Maintaining Your Breast Health

Osteoporosis

Osteoporosis

Like other organs in the body, bones are constantly changing. Comprised mostly of collagen and calcium phosphate, the body is constantly renewing old bone by tearing away these materials and building them back up. Osteoporosis disrupts this natural rebuilding process, preventing new bone from forming after old bone material is broken down. This causes bones to weaken and become so fragile, they can easily break during normal, everyday activities such as lifting a grocery bag or bending over to put on a shoe.

Women generally start to experience an increase in the rate of bone loss at around age 30. Bone loss accelerates after menopause begins when estrogen levels drop (the female hormone estrogen protects women’s bones). Some women lose as much as 30 percent of their bone mass in the first five years after menopause.

Osteoporosis, however, is largely preventable for most people and there is a lot women can do to prevent this disease. Prevention is very important because, while there are treatments for osteoporosis, there is currently no cure.

The single most useful procedure in diagnosing bone loss is bone density scanning, also called dual-energy x-ray absorptiometry (DXA) or bone densitometry testing. DXA scanning is an advanced form of x-ray technology that enables physicians to assess the bone’s condition and risk for developing fractures. DXA is also effective in tracking the effects of treatment for osteoporosis and other conditions that cause bone loss.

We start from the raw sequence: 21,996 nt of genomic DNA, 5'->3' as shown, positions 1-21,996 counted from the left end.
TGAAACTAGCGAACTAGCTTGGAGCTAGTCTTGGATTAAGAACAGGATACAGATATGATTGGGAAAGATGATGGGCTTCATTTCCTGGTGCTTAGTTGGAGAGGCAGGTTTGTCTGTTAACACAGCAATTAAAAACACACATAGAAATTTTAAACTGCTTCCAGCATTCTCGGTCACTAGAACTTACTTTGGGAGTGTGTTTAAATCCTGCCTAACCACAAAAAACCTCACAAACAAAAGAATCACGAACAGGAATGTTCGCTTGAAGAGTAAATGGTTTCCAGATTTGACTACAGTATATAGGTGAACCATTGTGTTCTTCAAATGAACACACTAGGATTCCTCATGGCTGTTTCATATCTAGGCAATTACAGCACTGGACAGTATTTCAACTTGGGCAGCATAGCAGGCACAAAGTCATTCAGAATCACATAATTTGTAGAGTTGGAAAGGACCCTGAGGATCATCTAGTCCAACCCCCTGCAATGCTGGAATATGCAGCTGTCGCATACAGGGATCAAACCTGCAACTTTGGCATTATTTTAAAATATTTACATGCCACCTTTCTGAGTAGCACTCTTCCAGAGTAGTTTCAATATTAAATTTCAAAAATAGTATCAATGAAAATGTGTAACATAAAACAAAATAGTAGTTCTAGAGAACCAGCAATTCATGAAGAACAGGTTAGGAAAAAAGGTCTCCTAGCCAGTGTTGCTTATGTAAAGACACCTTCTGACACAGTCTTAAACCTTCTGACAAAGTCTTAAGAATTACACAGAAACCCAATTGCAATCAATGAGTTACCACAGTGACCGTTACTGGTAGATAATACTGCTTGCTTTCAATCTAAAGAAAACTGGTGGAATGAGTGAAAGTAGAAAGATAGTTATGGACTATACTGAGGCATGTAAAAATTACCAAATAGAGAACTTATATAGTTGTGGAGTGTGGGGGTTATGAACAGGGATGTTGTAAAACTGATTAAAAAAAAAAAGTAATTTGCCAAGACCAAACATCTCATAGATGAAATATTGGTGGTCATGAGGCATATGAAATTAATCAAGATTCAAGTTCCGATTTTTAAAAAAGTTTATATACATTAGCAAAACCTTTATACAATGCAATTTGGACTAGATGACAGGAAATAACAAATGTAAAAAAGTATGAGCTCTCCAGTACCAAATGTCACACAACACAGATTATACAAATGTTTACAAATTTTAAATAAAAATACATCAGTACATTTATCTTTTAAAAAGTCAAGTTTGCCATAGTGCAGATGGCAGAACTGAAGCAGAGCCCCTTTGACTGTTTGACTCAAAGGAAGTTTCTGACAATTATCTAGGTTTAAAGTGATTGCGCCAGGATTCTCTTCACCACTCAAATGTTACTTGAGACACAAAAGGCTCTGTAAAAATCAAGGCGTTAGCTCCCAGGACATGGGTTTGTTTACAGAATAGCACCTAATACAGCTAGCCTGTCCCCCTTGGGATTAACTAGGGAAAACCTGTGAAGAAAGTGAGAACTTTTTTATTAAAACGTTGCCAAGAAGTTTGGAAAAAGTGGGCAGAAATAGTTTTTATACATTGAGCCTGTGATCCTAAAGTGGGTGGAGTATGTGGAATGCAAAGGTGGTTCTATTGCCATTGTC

Bone density screening is highly recommended if you:

  • Are at the onset of menopause (you have a major risk factor for osteoporosis when the menopause cycle begins before age 45).
  • Have a family history of osteoporosis.
  • Are a post-menopausal woman and are not taking estrogen.
  • Have a personal or maternal history of hip fracture or smoking.
  • Are a post-menopausal woman who is tall (over 5 feet 7 inches) or thin (less than 125 pounds).
  • Use medications that are known to cause bone loss, including corticosteroids such as Prednisone, various anti-seizure medications such as Dilantin and certain barbiturates, or high-dose thyroid replacement drugs.
  • Have type 1 diabetes, liver disease or kidney disease.

DXA scanning and other outpatient imaging is performed at the Women’s Health Center at WellStar West Georgia Medical Center.

For more information, call the Women's Health Center at (706) 880-7411. Mammograms can be scheduled by calling (706) 845-3000.

Women's Health Center
1420 Vernon Road
LaGrange, GA 30240

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